Third attempt to decide on 300 homes for Gittisham

The Welbeck site on land west of Hayne Lane will be determined by the Planning Inspections Committee (PIC) at EDDC on Friday this week.

The application, which has been both contentious and highly controversial, has been rumbling around for some time. The site was designed as a ‘reserve site’ under the draft Local Plan, meaning that it should not come forward in the plan period (currently to 2026) unless all other attempts to find suitable land in Honiton have failed.

Land west of Hayne with Blackdown Hills AONB in the distance

Land west of Hayne with Blackdown Hills AONB in the distance

The application was first submitted just before Christmas 2013 ( and finally went before the Development Management Committee (EDDC’s planning committee) in early April. Committee members raised concerns about the sustainability of the site and the single access from a country lane under a narrow railway bridge.

Narrow railway bridge under which all traffic will have to pass to enter or leave the proposed estate

Narrow railway bridge under which all traffic will have to pass to enter or leave the proposed estate

It was determined that the decision should be deferred to the Planning Inspections Committee, members of which duly made a site visit on 25 April. On the visit they were accompanied by planning officers from EDDC and a DCC traffic officer, who attempted to allay the fears of members about access to the site.

On returning to EDDC’s offices, the application was approved by members (by 5 votes to 3), not because it was the most suitable site to build on the outskirts of Honiton, but because they did not have robust enough reasons for refusal that would stand up at appeal.

And that, sadly, is how planning decisions are taken in the absence of a Local Plan.

Many (including members of Gittisham Parish Council and me, as ward member) expressed concern about the decision and, following a meeting with members of the Legal Department, planning officers and the Chief Executive, Mark Williams, it was decided that the application would be returned to the Planning Inspections Committee for consideration of the landscape issues. The site sits between two Areas of Outstanding Natural Beauty (AONB) and it is the setting of the AONBs which needs to be taken into consideration with this application.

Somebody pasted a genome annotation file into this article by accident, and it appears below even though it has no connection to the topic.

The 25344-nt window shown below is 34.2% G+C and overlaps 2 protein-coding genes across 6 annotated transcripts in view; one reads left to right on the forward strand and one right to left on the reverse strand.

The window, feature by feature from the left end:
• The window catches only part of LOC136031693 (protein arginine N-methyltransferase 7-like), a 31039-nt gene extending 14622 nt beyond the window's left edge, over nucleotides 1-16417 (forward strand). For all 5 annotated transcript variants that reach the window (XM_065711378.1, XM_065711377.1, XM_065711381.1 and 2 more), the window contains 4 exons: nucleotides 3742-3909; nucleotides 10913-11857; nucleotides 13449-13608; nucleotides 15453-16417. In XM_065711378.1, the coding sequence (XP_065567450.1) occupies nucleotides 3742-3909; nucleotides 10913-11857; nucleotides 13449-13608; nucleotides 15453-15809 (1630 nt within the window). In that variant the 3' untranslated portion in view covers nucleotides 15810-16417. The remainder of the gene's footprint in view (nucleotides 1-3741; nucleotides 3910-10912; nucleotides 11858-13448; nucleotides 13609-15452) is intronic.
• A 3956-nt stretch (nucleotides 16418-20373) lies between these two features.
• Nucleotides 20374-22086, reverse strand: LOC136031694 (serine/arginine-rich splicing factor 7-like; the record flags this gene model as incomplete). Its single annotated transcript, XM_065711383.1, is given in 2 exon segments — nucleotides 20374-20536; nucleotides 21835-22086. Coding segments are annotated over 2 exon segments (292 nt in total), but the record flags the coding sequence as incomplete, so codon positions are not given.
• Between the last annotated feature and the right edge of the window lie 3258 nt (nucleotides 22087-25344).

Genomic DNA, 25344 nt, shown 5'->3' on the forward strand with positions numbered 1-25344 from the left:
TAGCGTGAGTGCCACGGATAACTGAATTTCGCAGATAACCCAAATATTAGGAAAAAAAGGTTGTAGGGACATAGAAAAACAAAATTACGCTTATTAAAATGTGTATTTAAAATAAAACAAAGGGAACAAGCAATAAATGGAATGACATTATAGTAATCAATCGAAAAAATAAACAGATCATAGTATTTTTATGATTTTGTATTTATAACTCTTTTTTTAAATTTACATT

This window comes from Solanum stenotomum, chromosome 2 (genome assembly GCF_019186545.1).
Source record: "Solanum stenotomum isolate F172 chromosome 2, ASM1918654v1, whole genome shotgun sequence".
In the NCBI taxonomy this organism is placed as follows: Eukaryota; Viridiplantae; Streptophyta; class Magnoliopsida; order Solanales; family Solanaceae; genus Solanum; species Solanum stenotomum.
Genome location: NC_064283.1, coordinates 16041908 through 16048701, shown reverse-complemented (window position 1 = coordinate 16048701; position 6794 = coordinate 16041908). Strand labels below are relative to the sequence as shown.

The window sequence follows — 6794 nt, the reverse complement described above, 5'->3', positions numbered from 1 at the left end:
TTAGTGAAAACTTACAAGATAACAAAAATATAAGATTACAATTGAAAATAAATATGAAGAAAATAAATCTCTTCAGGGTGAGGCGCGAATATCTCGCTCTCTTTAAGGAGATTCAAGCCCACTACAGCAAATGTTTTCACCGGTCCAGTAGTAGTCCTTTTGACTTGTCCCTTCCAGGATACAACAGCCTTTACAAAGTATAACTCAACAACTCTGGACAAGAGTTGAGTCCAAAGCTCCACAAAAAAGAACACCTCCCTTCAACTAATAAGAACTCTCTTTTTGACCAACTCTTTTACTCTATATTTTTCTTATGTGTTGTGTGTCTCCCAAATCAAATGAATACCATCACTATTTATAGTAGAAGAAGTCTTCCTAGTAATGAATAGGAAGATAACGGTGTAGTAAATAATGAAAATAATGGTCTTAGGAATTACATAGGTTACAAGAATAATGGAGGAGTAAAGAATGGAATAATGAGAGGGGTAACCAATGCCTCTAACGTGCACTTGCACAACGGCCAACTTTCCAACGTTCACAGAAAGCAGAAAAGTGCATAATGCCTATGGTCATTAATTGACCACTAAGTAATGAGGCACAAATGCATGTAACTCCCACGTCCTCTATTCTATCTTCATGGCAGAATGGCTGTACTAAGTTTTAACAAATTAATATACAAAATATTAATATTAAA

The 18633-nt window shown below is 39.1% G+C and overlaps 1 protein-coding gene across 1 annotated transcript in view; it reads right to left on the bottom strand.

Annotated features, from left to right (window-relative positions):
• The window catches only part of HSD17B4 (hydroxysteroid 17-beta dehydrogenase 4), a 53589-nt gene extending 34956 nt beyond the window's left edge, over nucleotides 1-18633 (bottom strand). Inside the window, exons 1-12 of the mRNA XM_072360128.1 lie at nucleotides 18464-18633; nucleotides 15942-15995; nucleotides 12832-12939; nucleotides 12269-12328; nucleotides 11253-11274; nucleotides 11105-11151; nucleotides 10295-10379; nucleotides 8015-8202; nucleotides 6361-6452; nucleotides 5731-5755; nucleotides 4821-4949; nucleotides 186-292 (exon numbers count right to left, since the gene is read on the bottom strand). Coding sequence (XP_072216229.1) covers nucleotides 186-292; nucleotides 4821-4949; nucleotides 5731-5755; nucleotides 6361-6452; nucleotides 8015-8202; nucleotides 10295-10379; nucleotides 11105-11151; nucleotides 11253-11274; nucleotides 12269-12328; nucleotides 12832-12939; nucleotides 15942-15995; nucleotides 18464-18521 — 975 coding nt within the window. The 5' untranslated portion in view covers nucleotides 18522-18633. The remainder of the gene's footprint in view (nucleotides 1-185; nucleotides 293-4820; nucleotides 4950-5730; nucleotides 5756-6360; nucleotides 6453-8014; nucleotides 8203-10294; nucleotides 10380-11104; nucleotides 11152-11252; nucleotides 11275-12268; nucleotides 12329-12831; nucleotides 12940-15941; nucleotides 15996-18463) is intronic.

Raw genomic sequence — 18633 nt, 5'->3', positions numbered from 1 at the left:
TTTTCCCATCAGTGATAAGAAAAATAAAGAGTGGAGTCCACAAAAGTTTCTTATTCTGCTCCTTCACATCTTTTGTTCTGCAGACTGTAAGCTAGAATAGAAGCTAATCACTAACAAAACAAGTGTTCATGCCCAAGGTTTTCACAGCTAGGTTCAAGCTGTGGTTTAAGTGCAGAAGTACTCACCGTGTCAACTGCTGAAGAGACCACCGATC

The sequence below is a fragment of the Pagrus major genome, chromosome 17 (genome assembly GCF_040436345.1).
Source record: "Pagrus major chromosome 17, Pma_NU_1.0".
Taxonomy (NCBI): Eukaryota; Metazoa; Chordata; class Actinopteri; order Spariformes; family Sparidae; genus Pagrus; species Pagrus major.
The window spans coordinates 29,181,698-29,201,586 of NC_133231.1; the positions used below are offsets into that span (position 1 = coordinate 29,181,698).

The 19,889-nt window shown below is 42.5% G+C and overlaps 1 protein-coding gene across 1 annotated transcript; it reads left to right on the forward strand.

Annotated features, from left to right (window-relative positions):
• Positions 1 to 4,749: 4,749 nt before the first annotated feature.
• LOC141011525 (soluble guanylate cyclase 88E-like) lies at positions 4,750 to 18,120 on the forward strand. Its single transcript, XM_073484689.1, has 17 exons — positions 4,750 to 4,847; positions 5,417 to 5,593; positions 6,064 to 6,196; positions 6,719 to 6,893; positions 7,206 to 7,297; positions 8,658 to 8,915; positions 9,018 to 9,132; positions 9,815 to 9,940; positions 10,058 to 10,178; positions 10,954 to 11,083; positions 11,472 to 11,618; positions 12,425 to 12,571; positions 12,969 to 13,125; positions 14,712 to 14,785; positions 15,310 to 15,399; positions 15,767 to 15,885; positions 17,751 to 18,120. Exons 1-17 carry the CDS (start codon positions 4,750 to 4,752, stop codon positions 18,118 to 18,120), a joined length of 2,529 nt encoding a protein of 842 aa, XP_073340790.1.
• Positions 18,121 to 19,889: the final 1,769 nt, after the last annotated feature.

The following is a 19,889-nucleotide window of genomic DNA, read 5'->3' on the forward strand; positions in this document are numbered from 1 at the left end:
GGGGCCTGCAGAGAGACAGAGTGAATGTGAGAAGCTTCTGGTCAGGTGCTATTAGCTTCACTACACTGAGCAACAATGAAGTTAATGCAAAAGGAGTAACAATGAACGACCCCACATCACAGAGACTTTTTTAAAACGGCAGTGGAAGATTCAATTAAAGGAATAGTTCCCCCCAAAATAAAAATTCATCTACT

The Planning Inspections Committee reconvened in July (, but as many of the statutory consultees had only just responded to the application, officers recommended that the application be deferred until such time as full consideration had been given to these late reports.

PIC will meet on Friday 5 September at 11 o’clock at the Knowle (EDDC offices) in Sidmouth. The officer recommendation is for approval of the application, but concern is still being raised that due consideration has not been given to all the reports, particularly from those commenting on the landscape value of the site.

But there should be no doubt that none of the angst currently being suffered by those in Gittisham Village, Gittisham Vale and Honiton itself would be felt if EDDC had its Local Plan in place. While the Council can boast happily about the number of appeals it has won, it does not negate the worry and financial cost residents of East Devon are having to face to fight inappropriate development.

Currently, the adoption of the draft Local Plan is scheduled for summer 2015, but there are many hoops to jump through first.

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2 Responses to Third attempt to decide on 300 homes for Gittisham

  1. Paul says:

    As I have commented elsewhere, EDDC’s latest (draft) annual report being considered by Cabinet as I type this, crows about how EDDC has delivered 3x as many “affordable” houses as they committed to. Since affordable houses are effectively a proportion of each major development this 200% extra houses is simply a reflection of the large number of planning approvals being made (like this one) purely due to a lack of an approved Local Plan.

    In the Council’s own plan ( ) they promised to have the Local Plan approved and adopted by 2013. There is (of course) no mention of this in their annual report, and instead their revised plan ( ) has restated the target date as “by 2016”.

    George Orwell would be proud of EDDC’s ability to double-speak – though like the Local Plan EDDC are somewhat late in achieving this (2014 rather than 1984).

  2. Pingback: Great sadness as 300 houses are approved at Planning Inspections Committee | Susie Bond

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